Tuesday, November 04, 2014

#crazyhashtag40HKDaDay and an easy way to be a food volunteer in Hong Kong

#crazyhashtag40HKD dinner, $20
A few of us food-loving people who like to call ourselves #crazyhashtagfoodies decided to try spending no more than HK$40 a day on food. This is around the amount that those below the poverty line have to spend daily.

Us "foodies" are the type of people who spend inordinate amounts of time thinking about what to eat for our next meal, rather than worrying about if we'll have a next meal at all. I'm saying this not to boast, but to emphasise that we're the fortunate ones. Hong Kong has the greatest gap between rich and poor in the world, and that fact does not make me proud of the city I was born in.

For me, the point of this $40 a day "challenge" was to truly experience how hard it is to live on such a tight budget, and yes, you could say that that's about as effective as "disaster tourism", but I do believe in the power of raising awareness and going beyond donations and volunteering*.

*Although I have made food volunteering a part of my life, like doing Feeding Hong Kong Bread Runs, and have done it with the #crazyhashtagfoodies bunch too. Keep reading below for more info.

#crazyhashtag40HKD lunch, $9.9
Plus, and I don't want to sound like a pretentious, "soul searching" airhead, but being on a food budget has already impacted my mindset. I had always thought of myself as a relatively mindful person when it comes to food waste, but that is mostly for ecological concerns and general appreciation of produce. Tonight, while trimming vegetables for dinner, I was extra careful because I wanted to make sure I maximised each ingredient so I would be full. I was scared of being hungry, and this was just day one.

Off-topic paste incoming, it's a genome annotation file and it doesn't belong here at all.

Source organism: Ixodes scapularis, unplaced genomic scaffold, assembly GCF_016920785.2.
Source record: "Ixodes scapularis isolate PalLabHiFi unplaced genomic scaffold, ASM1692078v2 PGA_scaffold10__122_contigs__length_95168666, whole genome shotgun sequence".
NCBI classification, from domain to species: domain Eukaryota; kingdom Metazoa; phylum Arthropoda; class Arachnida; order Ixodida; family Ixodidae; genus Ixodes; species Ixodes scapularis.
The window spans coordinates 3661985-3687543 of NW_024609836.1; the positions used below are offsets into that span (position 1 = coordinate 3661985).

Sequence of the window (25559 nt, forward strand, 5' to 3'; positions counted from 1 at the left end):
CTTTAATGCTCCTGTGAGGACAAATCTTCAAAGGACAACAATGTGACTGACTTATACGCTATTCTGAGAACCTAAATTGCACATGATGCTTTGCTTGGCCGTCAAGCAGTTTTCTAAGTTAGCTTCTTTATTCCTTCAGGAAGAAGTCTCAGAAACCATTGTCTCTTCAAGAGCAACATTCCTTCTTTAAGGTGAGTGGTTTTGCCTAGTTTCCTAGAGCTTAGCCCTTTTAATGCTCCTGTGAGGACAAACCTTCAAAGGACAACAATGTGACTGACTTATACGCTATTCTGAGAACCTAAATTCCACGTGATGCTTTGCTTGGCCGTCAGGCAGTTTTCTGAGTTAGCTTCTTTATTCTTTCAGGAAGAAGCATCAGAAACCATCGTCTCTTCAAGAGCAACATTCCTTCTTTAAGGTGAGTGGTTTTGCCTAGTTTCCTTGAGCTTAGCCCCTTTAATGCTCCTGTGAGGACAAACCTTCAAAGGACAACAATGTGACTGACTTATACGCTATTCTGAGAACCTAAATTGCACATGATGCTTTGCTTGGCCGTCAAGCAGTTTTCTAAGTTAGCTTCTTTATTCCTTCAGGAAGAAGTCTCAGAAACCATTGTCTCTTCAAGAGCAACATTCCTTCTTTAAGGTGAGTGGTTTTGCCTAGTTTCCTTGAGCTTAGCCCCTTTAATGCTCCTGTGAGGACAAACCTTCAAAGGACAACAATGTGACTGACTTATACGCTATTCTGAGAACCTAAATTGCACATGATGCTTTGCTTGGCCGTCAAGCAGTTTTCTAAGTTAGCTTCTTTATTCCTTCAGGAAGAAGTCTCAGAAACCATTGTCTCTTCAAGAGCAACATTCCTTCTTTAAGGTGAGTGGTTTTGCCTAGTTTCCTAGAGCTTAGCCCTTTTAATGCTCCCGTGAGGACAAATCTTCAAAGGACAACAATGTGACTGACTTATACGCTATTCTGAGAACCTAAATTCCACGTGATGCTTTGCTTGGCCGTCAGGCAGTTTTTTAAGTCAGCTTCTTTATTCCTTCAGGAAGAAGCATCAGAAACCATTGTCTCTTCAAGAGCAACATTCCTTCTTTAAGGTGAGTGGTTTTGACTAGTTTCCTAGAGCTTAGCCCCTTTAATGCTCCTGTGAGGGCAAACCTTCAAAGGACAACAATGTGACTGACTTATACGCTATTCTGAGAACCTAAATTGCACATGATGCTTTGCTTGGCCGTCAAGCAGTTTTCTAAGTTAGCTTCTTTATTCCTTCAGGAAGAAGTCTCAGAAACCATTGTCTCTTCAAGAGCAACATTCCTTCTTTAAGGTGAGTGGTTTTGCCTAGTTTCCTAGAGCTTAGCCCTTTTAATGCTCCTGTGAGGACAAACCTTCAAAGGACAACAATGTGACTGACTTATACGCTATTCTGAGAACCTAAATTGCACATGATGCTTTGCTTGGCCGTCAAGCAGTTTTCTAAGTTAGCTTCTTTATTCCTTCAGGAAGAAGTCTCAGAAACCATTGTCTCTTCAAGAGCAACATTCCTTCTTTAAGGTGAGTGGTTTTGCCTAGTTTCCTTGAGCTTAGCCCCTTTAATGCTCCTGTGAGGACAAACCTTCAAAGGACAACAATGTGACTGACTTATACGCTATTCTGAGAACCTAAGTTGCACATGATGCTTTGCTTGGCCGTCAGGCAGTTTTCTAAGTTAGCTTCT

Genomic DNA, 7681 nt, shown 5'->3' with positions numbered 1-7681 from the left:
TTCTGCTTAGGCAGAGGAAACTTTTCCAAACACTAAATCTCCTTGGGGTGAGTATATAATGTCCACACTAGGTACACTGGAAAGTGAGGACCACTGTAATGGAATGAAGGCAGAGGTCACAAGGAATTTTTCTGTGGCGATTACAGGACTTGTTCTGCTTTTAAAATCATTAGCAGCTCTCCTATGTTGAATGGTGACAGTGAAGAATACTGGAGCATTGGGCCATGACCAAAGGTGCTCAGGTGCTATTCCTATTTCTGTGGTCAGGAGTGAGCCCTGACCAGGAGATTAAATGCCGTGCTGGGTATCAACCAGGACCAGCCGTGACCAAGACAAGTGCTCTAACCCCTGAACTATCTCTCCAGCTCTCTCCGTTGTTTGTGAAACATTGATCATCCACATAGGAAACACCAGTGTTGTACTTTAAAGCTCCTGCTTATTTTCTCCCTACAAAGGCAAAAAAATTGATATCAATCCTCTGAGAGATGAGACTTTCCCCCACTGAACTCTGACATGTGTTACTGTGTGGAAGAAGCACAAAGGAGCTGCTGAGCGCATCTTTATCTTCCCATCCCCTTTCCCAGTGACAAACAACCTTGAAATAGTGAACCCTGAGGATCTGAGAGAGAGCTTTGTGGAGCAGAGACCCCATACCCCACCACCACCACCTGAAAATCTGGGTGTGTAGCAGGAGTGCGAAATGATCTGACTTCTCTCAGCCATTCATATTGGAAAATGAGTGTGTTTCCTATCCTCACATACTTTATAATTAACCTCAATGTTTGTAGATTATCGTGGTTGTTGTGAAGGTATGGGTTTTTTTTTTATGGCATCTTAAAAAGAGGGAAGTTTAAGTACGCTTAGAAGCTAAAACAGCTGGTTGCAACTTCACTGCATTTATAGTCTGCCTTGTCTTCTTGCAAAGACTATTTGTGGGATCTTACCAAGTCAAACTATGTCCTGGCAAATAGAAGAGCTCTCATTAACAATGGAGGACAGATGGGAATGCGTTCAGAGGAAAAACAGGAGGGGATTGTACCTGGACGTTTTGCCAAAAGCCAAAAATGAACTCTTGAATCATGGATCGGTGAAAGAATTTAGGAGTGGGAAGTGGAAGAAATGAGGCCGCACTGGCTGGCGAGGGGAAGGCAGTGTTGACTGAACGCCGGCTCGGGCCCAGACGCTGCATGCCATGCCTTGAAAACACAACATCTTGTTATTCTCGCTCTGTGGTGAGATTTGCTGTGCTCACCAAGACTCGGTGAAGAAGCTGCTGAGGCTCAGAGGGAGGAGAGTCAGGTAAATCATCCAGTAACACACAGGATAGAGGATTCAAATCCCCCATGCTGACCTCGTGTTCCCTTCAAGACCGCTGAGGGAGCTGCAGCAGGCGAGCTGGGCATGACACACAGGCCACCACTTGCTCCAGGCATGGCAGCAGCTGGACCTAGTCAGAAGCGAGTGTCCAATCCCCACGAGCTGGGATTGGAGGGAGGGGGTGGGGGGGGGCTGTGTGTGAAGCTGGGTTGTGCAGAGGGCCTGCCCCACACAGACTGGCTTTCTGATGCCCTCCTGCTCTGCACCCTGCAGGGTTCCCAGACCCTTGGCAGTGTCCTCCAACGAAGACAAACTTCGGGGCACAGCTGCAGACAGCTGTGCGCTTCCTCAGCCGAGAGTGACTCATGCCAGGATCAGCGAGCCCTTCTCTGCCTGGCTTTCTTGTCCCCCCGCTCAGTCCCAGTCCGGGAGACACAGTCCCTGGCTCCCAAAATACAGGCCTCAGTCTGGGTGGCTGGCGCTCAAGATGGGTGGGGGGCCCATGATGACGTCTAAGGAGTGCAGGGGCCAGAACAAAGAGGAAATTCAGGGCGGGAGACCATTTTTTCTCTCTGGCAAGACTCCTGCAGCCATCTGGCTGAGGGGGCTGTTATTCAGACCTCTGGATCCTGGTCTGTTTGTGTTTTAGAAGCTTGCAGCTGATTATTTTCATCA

And if you think $40 a day is easy, thinking "what are these people whining about" etc., consider that food budgets are just the beginning. Many of our city's poor live in cage and coffin homes, with very limited or no access to cooking facilties. On my first day, I spent a total of $29.90, but I skipped breakfast (not on purpose, just happened to have worked through it) and I made lunch and dinner at home, with a range of kitchen equipment and time (precious if you need to work most waking hours to afford other things, like rent).

Snippets from the Feeding Hong Kong Bread Run. Collecting bread, taking it to Yau Tong, dropping it off at the warehouse. Easy!
If you care about food issues, an easy way of volunteering - not saying you're all lazy, but I'm a practical person, and I know most that people need to ease into things like this - try going on one of Feeding Hong Kong's Bread Runs. There are heaps of locations around town from which to pick up bread, and the drop-off is easily accessible by MTR. You can read all about one of our Bread Runs on HKFashionGeek, and on Feeding Hong Kong's own site here.

Aside from Feeding Hong Kong, here are some other food/hunger charities in Hong Kong to check out:
Foodlink
Food Grace (in Chinese. It's an initiative of HK Federation of Women's Centres, so you can also email: foehk [at] foe.org.hk)
Food Angel

If you're interested, you can see the breakdown of food costs for my meals in my Instagram posts (I'm @e_ting, as usual).

1 comment:

  1. This is an amazing initiative! Thank you so much for doing it and for talking about it. Keep us updated so that maybe, just maybe one fine day we can muster up the courage to do something similar.

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